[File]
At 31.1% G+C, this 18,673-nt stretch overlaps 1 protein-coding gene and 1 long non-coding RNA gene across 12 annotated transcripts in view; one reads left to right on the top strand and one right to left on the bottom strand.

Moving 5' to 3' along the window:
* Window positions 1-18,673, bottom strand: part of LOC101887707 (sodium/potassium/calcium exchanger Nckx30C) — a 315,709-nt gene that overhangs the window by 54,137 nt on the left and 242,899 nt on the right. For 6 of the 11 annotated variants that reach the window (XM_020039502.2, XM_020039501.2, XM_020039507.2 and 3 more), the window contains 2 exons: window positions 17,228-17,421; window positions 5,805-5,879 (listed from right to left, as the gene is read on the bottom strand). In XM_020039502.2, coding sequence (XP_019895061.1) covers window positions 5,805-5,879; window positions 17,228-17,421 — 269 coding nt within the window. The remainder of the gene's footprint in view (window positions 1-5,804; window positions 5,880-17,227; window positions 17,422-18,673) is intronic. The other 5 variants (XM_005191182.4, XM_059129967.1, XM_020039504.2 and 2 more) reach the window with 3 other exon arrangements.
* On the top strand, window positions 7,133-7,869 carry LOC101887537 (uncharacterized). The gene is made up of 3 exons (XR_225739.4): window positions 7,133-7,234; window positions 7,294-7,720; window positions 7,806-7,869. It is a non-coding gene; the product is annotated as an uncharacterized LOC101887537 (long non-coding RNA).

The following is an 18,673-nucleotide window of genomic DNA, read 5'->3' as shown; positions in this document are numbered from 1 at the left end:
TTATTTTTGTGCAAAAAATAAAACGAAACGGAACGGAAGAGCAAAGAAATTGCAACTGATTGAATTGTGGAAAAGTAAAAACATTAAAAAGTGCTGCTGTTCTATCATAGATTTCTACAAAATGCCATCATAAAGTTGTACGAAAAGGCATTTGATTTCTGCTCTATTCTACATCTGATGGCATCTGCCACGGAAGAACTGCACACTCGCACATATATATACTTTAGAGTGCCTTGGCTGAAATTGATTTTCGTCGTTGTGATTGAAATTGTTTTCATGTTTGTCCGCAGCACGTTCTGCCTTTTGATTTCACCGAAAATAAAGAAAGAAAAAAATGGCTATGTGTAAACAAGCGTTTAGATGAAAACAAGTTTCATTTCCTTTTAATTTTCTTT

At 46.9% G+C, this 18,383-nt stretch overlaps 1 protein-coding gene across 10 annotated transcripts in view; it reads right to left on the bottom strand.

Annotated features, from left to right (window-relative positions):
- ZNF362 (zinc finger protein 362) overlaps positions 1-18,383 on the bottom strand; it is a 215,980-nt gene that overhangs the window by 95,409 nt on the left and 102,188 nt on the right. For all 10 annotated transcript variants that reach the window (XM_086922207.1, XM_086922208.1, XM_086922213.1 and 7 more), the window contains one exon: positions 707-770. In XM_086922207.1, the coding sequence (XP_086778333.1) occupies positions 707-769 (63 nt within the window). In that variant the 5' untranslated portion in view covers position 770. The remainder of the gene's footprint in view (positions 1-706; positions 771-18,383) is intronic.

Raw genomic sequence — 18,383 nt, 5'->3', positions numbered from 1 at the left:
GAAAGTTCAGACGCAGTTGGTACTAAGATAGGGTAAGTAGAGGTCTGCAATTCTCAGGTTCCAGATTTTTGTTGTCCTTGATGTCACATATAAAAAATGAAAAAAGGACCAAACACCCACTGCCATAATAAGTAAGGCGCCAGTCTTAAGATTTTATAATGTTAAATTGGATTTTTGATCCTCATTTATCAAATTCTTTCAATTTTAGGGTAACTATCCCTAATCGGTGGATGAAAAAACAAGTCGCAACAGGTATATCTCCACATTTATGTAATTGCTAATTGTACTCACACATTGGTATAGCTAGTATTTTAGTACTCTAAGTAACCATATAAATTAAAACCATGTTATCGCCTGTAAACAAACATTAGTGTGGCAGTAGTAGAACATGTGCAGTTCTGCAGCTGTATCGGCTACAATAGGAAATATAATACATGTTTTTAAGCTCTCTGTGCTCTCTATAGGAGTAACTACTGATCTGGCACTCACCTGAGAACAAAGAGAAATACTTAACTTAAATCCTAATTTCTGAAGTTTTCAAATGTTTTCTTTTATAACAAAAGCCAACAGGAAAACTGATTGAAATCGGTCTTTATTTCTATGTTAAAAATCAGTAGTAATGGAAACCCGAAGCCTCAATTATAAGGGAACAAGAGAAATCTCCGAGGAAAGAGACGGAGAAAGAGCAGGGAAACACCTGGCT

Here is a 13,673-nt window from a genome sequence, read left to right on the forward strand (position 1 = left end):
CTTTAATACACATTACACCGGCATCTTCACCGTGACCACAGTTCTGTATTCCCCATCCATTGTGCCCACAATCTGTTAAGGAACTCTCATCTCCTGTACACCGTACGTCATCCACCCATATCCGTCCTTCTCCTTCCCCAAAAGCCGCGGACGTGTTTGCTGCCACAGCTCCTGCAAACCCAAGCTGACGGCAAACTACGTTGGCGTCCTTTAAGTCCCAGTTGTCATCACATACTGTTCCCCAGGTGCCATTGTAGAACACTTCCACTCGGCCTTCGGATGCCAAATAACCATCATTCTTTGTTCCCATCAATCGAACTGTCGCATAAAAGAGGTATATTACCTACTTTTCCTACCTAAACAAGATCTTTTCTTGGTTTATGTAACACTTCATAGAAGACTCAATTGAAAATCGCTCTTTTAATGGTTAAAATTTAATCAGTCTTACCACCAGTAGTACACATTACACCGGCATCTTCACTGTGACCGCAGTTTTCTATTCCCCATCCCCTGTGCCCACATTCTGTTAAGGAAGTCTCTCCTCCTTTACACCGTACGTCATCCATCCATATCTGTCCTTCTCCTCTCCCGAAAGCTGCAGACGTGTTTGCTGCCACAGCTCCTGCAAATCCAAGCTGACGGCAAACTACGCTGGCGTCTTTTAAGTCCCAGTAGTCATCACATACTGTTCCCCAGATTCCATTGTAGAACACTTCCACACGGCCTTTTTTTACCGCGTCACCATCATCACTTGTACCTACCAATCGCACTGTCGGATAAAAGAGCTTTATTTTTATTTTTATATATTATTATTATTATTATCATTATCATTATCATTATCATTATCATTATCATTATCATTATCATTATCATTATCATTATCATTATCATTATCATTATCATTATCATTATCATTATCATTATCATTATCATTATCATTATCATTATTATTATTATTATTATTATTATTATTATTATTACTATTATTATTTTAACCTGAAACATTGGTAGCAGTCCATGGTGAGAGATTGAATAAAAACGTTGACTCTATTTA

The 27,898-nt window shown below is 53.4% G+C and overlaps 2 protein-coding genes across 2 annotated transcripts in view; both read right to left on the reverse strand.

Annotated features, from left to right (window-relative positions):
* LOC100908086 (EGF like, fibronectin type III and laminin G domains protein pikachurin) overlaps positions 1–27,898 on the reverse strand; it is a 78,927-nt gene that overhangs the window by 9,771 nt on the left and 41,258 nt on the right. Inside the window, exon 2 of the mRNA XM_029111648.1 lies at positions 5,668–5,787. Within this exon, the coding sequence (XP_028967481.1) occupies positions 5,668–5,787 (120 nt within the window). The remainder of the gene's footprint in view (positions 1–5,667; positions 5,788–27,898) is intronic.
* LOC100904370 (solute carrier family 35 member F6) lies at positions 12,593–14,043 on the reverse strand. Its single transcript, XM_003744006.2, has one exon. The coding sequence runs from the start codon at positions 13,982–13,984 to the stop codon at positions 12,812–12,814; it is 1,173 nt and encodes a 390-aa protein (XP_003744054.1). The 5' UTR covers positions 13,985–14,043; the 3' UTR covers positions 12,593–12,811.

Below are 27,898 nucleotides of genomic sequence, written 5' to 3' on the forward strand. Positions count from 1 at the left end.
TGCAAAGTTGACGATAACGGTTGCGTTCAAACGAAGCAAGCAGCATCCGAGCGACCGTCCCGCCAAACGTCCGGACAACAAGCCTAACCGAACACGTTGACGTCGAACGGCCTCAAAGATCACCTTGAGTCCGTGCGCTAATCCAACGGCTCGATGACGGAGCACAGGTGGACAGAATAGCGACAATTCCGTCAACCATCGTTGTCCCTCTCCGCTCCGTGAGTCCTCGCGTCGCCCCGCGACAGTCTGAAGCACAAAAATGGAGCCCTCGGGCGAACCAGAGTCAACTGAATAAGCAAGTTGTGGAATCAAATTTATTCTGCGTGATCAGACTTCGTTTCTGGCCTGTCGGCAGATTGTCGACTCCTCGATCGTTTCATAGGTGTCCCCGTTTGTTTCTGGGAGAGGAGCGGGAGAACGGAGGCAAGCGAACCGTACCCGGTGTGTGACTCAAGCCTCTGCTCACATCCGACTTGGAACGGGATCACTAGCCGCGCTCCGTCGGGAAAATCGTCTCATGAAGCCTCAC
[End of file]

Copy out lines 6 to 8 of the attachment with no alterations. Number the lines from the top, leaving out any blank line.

TTATTTTTGTGCAAAAAATAAAACGAAACGGAACGGAAGAGCAAAGAAATTGCAACTGATTGAATTGTGGAAAAGTAAAAACATTAAAAAGTGCTGCTGTTCTATCATAGATTTCTACAAAATGCCATCATAAAGTTGTACGAAAAGGCATTTGATTTCTGCTCTATTCTACATCTGATGGCATCTGCCACGGAAGAACTGCACACTCGCACATATATATACTTTAGAGTGCCTTGGCTGAAATTGATTTTCGTCGTTGTGATTGAAATTGTTTTCATGTTTGTCCGCAGCACGTTCTGCCTTTTGATTTCACCGAAAATAAAGAAAGAAAAAAATGGCTATGTGTAAACAAGCGTTTAGATGAAAACAAGTTTCATTTCCTTTTAATTTTCTTT

At 46.9% G+C, this 18,383-nt stretch overlaps 1 protein-coding gene across 10 annotated transcripts in view; it reads right to left on the bottom strand.

Annotated features, from left to right (window-relative positions):